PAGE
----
Global life expectancies increase as infectious diseases and hunger wane
A sharp decline in deaths from malnutrition and infectious diseases like measles and tuberculosis has caused a shift in global mortality patterns over the past 20 years, according to a report published on Thursday, with far more of the world’s population now living into old age and dying from diseases mostly associated with rich countries, like cancer and heart disease.
The shift reflects improvements in sanitation, medical services and access to food throughout the developing world, as well as the success of broad public health efforts like vaccine programs. The results are striking: infant mortality declined by more than half from 1990 to 2010, and malnutrition, the No. 1 risk factor for death and years of life lost in 1990, has fallen to No. 8.
At the same time, chronic diseases like cancer now account for about two out of every three deaths worldwide, up from just over half in 1990. Eight million people died of cancer in 2010, 38 percent more than in 1990. Diabetes claimed 1.3 million lives in 2010, double the number in 1990.
As the Times notes, 33 percent of global deaths in 1990 were of people 70 or older. In 2010, that figure was 43 percent.
There are a few dark clouds, of course. Life expectancy in the United States didn’t grow as quickly as in other regions, though expectancy in New York City continues to outpace the rest of the country. Life expectancies in sub-Saharan Africa continue to lag behind the rest of the world, in part due to the spike of AIDS-related deaths over the last two decades. (See this graph comparing causes of death between 1990 and 2010.)
As the Telegraph notes, obesity is now responsible for more deaths than hunger in most of the world.
Across the world, there has been significant success in tackling malnutrition, with deaths down two-thirds since 1990 to less than a million by 2010.
But increasing prosperity has led to expanding waistlines in countries from Colombia to Kazakhstan, as people eat more and get less everyday exercise.
Dr Majid Ezzati, chair of global environmental health at Imperial College London, and one of the lead authors of the report, said: “We have gone from a world 20 years ago where people weren’t getting enough to eat to a world now where too much food and unhealthy food — even in developing countries — is making us sick.”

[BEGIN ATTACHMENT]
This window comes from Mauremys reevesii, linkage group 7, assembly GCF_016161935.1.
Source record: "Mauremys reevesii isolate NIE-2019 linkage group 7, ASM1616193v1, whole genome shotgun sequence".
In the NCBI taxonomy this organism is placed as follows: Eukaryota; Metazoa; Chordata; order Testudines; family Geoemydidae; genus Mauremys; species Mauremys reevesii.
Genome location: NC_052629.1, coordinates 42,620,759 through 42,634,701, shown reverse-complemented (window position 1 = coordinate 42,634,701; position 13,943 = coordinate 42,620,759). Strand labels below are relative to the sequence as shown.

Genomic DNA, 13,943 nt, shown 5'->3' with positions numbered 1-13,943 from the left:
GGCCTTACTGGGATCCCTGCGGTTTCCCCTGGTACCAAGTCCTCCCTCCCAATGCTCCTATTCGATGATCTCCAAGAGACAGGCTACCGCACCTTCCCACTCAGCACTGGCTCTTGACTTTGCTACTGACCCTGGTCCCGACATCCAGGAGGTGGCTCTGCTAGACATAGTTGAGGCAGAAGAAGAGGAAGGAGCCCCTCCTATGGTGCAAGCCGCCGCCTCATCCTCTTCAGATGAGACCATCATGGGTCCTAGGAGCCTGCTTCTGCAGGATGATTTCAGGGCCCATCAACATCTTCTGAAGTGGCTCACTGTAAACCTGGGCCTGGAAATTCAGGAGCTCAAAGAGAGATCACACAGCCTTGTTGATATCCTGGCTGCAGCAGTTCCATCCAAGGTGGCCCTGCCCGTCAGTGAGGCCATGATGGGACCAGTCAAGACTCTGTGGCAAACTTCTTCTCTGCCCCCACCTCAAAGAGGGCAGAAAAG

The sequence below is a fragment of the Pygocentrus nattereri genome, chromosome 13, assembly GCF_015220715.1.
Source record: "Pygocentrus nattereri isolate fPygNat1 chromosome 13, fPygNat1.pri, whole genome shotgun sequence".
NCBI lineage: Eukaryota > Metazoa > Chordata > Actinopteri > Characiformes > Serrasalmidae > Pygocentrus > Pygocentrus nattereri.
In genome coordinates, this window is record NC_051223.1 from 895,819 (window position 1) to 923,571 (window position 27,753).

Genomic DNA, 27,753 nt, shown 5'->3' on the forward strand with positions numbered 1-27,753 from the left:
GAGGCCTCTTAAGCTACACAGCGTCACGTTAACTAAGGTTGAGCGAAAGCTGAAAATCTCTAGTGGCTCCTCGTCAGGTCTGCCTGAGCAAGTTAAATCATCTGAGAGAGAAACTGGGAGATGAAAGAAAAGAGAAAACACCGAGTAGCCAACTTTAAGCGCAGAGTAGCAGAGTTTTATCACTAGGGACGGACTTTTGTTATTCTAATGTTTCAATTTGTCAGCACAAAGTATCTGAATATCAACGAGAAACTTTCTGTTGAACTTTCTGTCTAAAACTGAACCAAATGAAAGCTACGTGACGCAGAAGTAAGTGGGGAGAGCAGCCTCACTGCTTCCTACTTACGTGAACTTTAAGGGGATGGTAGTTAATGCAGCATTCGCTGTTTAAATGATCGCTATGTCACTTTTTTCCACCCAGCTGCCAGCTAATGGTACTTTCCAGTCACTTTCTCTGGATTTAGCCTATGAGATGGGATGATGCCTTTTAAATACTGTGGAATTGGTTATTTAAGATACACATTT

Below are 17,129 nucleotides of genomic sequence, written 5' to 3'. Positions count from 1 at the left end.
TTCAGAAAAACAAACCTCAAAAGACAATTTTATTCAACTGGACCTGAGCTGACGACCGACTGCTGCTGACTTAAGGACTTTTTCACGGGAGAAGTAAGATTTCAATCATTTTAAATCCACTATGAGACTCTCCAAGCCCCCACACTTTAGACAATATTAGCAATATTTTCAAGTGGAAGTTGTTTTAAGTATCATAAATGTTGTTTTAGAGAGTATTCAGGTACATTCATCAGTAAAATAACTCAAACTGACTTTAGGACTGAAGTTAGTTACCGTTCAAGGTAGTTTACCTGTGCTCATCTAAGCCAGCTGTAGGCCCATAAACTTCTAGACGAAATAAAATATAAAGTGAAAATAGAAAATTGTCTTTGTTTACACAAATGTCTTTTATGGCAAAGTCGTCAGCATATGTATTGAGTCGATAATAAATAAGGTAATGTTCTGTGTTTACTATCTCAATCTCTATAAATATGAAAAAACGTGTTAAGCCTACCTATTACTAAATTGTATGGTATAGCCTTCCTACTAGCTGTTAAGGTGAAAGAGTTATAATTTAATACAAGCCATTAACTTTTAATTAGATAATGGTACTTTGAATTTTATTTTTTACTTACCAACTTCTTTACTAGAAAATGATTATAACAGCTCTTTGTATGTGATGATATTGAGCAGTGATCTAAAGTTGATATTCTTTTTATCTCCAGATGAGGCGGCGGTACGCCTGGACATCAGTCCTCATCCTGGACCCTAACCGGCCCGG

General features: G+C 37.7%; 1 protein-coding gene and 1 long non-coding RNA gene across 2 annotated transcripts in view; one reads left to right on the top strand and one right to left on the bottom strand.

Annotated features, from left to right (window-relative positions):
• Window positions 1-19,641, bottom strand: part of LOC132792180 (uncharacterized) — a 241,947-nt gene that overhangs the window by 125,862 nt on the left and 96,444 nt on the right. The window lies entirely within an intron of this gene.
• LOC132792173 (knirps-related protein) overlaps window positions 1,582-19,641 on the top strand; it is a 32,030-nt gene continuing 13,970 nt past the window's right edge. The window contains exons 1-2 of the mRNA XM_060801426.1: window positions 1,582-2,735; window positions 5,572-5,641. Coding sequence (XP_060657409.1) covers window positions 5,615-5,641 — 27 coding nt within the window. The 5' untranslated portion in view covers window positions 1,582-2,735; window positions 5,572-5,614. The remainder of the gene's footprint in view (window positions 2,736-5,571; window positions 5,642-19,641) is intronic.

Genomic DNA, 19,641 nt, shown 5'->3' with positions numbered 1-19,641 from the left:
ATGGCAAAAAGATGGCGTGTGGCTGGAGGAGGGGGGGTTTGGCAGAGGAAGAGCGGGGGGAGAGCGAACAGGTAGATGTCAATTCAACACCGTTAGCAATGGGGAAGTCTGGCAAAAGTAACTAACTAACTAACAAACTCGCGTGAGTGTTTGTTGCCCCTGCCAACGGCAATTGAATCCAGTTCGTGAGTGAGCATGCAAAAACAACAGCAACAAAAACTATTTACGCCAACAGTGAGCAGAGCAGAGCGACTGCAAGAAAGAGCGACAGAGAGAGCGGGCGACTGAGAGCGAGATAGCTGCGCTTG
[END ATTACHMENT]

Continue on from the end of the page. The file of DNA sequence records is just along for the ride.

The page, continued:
Which leads to another reason the news is a mixed blessing. Increased life expectancy of course means more people on the planet longer — as the world begins to see the increasingly stark effects of global warming on food production. This summer’s drought and its concomitant food shortages are a preview of what’s to come in other food-producing regions (like, say, Europe). The trend of people eating themselves into sickness can be combated with better education and food options. A trend of starvation due to scarcity is much tougher to fight. As is a trend of wider spread of infectious disease facilitated by warmer climates.
A few years ago, I attended an event at which Bill McKibben spoke. Something he said there has stayed with me: What if we are the peak of human civilization, at least for a few centuries? What if right now is as good as it gets? I’m a bit of a pessimist, but it’s easy to see how this life expectancy news might be something of an apex.
And now, to wash that taste out of your mouth, here is a tiny adorable puppy. May he live forever.
Philip Bump writes about the news for Gristmill. He also uses Twitter a whole lot.